Chapter 23: Inner and Outer Realities
In the sixties and seventies neurologists became very interested in an area of the brain stem called the “reticular formation.” It is said that this is the area that filters input into the brain while we are asleep. Thus, a mother sleeps through all sorts of noises, but wakes the instant her child cries - this function was said to be achieved by the reticular formation. It seems that during sleep there is one element within us which remains awake. Does witnessing have any relationship to this phenomenon? Does witnessing belong to a part of the brain?
The witness is not part of the brain, but the witness uses the brain as a mechanism. A part of the brain remains awake, as if the witness is looking through a window. The window itself is not awake, but the witness behind the window keeps it open. Even in the night, a part of the mind is open for the witness to use it. If the mind is completely closed, it is impossible for the witness to look outside. It can be aware of its inner reality, but it cannot be aware of the outer reality. The brain is the mechanism that makes it capable of becoming aware of the outer reality.
But the brain itself has no witnessing power, and the witness has a totally separate reality: it is not part of the brain. It is the master and the brain is only a servant.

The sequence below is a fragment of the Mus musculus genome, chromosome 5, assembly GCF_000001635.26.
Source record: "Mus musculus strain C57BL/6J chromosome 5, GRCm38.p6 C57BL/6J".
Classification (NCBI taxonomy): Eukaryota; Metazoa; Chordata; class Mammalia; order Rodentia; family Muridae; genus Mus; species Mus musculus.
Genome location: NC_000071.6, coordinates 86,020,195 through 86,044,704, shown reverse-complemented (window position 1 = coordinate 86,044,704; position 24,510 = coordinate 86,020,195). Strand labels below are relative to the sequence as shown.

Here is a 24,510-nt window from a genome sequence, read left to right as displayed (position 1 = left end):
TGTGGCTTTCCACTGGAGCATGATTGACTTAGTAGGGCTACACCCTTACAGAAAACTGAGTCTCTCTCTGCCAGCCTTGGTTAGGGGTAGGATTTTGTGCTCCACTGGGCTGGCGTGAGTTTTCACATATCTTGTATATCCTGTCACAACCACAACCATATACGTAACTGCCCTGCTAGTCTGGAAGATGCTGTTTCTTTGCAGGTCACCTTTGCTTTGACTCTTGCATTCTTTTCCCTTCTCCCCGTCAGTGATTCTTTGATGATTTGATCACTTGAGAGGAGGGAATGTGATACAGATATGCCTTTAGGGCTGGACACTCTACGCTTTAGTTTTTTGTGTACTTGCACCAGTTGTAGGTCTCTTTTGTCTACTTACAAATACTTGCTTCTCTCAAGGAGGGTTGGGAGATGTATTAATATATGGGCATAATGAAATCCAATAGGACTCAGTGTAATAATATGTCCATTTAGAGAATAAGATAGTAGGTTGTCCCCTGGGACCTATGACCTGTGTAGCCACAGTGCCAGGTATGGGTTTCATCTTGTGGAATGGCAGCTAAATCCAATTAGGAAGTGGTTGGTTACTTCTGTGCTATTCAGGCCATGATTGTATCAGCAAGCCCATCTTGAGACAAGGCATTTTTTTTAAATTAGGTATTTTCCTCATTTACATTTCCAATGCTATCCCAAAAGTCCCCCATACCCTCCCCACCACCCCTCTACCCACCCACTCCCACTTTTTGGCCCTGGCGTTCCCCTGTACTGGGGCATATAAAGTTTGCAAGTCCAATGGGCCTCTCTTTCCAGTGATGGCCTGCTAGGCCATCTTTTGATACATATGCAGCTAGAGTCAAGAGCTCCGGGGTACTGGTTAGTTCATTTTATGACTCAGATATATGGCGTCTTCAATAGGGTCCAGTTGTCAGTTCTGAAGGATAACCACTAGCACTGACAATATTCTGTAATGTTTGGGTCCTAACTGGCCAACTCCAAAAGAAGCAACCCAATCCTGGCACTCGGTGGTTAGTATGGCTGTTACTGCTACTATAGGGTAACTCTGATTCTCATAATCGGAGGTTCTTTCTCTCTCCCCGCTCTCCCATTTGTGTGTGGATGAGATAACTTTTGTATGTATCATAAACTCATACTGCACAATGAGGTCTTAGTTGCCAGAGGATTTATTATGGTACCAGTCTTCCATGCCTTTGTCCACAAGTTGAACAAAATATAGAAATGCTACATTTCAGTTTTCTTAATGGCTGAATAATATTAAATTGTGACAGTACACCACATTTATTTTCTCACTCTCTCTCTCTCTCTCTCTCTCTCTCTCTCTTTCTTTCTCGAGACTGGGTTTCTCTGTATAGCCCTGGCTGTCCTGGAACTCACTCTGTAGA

Those who have meditated long enough slowly start becoming aware even in their sleep. The body sleeps but there is an awareness underneath the sleeping body. It can be a disturbance in sleep too - if the awareness is too much then sleep will become difficult, almost impossible. For sleep to become possible the awareness has to be very small - just a small window that takes care of the outside world while you are asleep. It is just a guard in case something happens, some emergency: it will wake you up.
But after achieving the ultimate in meditation and awareness, sleep becomes such a thin layer that it is just a restfulness, not a sleep - it is enough.
This reminds me of a few other things which enlightenment disturbs in the ordinary mechanism of body and brain, because it is not an inbuilt process. It is not necessary that one should become enlightened just the way one becomes a youth, one becomes old. These are inbuilt processes. Enlightenment has to be earned. The opportunity is there, the potential is there - but you can miss it, or you can get it. Because it is not an inbuilt process, the body and brain have no way how to adjust with the phenomenon.
And for centuries there has been continuous concern.. Ramakrishna died with a cancer of the throat, Raman Maharshi died with cancer. Krishnamurti suffered almost forty years with the most intense migraine possible. Buddha was often sick, so much so that one of his disciples - an emperor, Prasenjita - had offered him his own personal physician. And his whole life, King Prasenjita’s physician followed Gautam Buddha with a large wagon full of all kinds of medicines, books on medicine, particularly those which could be needed for Buddha. Mahavira continuously suffered from stomach troubles and died finally from the same troubles.